Duke Energy Florida has received approval from the Florida Public Service Commission (PSC) to move forward with a settlement agreement that the utility says will pave the way to a smarter energy future for Florida customers. The company also received approval for its fuel, capacity, energy conservation and environmental costs.
The settlement agreement, which was filed in August, includes the addition of 700 MW of solar power facilities over the next four years, the installation of more than 500 electric vehicle (EV) charging stations, and up to 50 MW of energy storage under a pilot battery storage program.
The comprehensive settlement agreement also includes investments in smart meters, grid modernization projects and optional billing programs. In addition, the utility will no longer move forward with its Levy County nuclear project, and customers will not pay any further costs associated with the project.
The settlement agreement was developed with representatives of various consumer groups, including the state’s Office of Public Counsel, the Florida Industrial Power Users Group, the Florida Retail Federation, White Springs Agricultural Chemicals, Inc. d/b/a PCS Phosphate and the Southern Alliance for Clean Energy.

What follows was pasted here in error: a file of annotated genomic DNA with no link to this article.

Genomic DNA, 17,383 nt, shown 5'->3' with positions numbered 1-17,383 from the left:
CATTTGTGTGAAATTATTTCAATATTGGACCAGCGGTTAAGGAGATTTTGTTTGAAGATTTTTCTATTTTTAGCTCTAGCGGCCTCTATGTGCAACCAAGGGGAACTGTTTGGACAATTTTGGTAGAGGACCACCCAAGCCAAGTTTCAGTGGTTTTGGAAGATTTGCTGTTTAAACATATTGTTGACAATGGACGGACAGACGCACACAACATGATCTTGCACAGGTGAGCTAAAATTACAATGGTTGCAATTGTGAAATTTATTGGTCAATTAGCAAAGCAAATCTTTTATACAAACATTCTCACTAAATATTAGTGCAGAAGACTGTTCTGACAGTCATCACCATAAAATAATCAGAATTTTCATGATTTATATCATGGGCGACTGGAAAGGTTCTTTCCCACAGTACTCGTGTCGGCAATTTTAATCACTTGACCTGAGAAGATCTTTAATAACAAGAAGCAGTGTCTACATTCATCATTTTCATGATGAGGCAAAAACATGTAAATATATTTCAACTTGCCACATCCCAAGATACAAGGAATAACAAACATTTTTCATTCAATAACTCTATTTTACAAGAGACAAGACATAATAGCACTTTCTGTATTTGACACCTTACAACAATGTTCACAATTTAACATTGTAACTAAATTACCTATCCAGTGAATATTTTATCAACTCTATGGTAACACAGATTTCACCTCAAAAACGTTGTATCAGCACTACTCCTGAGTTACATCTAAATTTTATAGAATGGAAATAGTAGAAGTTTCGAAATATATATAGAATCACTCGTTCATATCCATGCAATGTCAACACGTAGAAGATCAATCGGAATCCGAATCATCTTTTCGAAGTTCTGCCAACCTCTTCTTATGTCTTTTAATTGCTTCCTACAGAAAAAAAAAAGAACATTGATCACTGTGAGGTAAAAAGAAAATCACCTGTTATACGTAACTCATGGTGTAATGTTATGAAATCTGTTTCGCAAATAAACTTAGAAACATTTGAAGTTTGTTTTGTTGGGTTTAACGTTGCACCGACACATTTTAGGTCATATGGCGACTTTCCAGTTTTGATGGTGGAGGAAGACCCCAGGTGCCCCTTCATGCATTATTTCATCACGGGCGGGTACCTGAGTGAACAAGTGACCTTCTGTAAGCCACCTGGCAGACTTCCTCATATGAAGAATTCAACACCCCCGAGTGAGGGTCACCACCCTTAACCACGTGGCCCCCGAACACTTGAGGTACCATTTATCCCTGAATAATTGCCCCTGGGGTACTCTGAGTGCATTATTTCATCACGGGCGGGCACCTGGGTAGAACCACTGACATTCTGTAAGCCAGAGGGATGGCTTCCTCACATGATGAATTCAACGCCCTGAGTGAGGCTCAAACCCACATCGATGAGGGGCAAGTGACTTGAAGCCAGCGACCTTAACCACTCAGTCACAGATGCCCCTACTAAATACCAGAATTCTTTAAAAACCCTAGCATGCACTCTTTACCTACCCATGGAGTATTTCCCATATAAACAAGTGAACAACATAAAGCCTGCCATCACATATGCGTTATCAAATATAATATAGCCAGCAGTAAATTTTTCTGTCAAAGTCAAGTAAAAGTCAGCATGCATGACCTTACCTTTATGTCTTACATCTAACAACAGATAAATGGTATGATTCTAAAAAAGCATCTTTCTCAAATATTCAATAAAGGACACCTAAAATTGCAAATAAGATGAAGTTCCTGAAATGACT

“This settlement agreement allows us to move forward and deliver what our customers and stakeholders have told us they want from their energy provider,” says Harry Sideris, Duke Energy Florida state president. “We will be able to provide cleaner, more reliable energy along with more information, allowing our customers to better manage their energy needs.”
Beginning January 2018, the residential rate will be $123.88 per 1,000 kWh. The utility says this includes a reduction of $4.65 per 1,000 kWh as a settlement benefit. The portion of Duke Energy Florida’s typical residential, commercial and industrial customer bills associated with the settlement will increase approximately 1% to 3% annually in 2019-2021 – about the same as general inflation rates, according to the utility.
The agreement will take effect in January 2018 and will include investments of nearly $6 billion over the next four years.